Stock and Nicholson Essay

Submitted By Bluebearbay1
Words: 727
Pages: 3

What are the concerns and what are the bargaining positions of each group of Nicholson stockholders? What must Copper offer each group in order to acquire its shares?
As we already know, companies other than Cooper Industries are interested in acquiring Nicholson File Company. Nicholson’s shares are split amongst its 4,200 stockholders, 20% of which are controlled by the Nicholson family and management (HBS pg 33). With external companies coming forward and trying to acquire the company, Nicholson face several concerns and are subjected to several different bargaining powers. Bargaining powers is the ability of parties, in this case, Nicholson and the companies seeking for control, in a situation to exert influence over each other; in a perfectly competitive market, two companies will share the equal bargaining power.
Nicholson has the disadvantage in bargaining power; the company has relatively poor sales and profit performance in the recent years, conservative accounting and financial policies, and a low percentage of outstanding stock held by the Nicholson family and management. With this disadvantage, buyers are able to come in very easily, as what had happened on March 3, 1972. H.K Porter Company, a conglomerate with wide-ranging interests in electrical equipment, tools, nonferrous metals and rubber products, and owns 44,000 shares in Nicholson, which were acquired in 1967, came to Nicholson with its plan to tender immediately, 437,000 of 582,000 outstanding shares at $42 per share paid in cash This tender offer would end on April 4th(HBS pg 33).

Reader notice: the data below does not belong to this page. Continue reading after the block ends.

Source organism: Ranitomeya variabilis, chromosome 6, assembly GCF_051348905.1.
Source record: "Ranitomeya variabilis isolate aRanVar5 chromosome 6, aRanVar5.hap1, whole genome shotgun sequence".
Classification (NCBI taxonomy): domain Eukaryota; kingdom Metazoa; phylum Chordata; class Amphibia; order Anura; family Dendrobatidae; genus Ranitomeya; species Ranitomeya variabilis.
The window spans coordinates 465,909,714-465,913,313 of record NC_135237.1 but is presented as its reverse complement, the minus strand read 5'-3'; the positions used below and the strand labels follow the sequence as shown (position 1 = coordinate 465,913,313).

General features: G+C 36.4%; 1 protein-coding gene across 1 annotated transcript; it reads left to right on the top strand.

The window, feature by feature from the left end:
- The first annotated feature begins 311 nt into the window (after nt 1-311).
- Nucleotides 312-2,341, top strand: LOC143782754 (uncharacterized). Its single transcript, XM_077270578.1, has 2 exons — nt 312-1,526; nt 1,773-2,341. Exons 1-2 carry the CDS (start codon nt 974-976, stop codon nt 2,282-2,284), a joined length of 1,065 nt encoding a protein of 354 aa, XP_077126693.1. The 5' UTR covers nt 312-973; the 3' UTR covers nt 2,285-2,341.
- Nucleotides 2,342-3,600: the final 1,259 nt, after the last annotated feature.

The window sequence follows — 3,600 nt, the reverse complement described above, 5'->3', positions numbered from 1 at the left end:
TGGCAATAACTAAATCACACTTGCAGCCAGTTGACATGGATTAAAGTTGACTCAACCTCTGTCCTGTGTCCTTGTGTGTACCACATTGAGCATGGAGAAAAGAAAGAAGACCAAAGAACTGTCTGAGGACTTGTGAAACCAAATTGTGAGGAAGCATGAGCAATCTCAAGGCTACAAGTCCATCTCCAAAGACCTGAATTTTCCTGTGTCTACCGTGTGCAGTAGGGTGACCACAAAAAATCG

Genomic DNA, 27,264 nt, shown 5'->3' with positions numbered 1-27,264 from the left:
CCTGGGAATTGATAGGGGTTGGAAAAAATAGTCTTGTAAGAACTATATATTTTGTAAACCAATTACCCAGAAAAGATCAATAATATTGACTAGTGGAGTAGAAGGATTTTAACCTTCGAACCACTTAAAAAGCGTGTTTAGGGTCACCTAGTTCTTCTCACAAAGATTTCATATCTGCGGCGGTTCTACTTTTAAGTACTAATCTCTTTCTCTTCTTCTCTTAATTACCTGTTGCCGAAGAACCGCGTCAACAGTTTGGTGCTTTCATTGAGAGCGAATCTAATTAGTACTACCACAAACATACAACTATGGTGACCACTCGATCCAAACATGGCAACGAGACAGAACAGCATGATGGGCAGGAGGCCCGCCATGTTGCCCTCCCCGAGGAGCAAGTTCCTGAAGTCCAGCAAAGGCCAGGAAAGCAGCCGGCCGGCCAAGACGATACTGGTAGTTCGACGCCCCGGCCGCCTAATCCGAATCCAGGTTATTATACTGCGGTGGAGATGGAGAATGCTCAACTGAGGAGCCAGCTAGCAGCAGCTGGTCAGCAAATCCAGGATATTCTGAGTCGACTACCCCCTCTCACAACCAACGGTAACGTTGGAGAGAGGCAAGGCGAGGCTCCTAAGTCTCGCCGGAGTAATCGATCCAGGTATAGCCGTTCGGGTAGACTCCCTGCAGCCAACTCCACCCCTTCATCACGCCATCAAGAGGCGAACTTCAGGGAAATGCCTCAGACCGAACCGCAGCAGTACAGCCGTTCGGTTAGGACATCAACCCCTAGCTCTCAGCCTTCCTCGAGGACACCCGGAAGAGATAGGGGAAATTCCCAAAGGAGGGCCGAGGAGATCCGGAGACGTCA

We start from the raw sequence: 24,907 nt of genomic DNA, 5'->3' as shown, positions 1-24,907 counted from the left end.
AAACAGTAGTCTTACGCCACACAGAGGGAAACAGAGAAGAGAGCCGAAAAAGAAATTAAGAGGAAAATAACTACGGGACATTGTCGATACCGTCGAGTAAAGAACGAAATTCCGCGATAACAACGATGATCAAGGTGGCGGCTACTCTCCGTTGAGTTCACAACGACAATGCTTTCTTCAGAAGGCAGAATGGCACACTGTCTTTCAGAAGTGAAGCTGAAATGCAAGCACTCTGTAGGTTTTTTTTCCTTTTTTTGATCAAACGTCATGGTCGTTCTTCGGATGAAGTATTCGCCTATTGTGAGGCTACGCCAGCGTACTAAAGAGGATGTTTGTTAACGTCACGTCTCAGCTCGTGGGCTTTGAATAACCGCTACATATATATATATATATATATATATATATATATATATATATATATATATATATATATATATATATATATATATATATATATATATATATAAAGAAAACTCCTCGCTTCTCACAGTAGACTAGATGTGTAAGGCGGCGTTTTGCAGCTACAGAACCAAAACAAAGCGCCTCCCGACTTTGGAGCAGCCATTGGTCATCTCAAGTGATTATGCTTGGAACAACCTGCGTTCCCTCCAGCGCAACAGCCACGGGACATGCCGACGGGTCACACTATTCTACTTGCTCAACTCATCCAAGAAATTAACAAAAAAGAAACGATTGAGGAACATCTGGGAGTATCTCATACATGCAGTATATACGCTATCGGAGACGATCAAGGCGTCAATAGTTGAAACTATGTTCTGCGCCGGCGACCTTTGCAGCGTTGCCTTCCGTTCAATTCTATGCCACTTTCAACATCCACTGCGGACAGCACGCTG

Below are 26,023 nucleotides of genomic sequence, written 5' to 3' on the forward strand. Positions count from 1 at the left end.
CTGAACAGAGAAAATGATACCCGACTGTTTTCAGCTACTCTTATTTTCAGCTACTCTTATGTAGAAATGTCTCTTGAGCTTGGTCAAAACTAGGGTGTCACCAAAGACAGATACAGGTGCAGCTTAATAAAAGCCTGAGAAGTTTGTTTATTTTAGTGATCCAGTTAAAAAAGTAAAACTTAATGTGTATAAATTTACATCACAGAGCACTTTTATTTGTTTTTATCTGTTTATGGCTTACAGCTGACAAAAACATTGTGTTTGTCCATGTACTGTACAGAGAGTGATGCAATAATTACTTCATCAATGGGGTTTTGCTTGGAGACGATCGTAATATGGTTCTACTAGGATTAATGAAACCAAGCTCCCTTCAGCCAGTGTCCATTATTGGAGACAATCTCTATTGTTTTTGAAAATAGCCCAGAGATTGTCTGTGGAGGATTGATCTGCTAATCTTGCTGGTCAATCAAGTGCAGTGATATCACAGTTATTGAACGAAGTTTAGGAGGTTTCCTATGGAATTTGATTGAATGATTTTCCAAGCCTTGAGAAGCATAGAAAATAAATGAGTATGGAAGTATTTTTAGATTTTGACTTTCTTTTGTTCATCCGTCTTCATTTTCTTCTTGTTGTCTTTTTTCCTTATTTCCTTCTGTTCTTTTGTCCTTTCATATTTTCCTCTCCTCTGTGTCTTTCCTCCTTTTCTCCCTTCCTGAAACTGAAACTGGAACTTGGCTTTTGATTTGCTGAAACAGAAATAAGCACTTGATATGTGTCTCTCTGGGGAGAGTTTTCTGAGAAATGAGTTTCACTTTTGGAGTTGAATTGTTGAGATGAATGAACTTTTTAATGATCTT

Tender offer is a public, open offer or invitation (usually announced in a newspaper advertisement) by a prospective acquirer to all stockholders of a publicly traded corporation (the target corporation) to tender their stock for sale at a specified price during a specified time, subject to the tendering of a minimum and maximum number of shares (Dictionary.com); also, in a tender offer, the bidder contacts shareholders directly; the directors of the company may or may not have endorsed the tender offer proposal. Nicholson was alarmed by this proposal and its management must act quickly before Porter takes majority control of the company.
One concern from the Nicholson family management is: if Porter were to gain control of Nicholson, the family, only with 20% of outstanding shares, would lose all control. As for the remaining shareholders, the $42, a $12 premium is indeed very attractive, due to the low performance in Nicholson’s recent years; shareholders may take this opportunity to sell shares to make this profit. It is also said that companies with low bargaining power can improve their position and shareholder’s potential gains by adopting antitakeover measures. In this case, Nicholson, in no position to ignore Porter’s tender offer, must take on…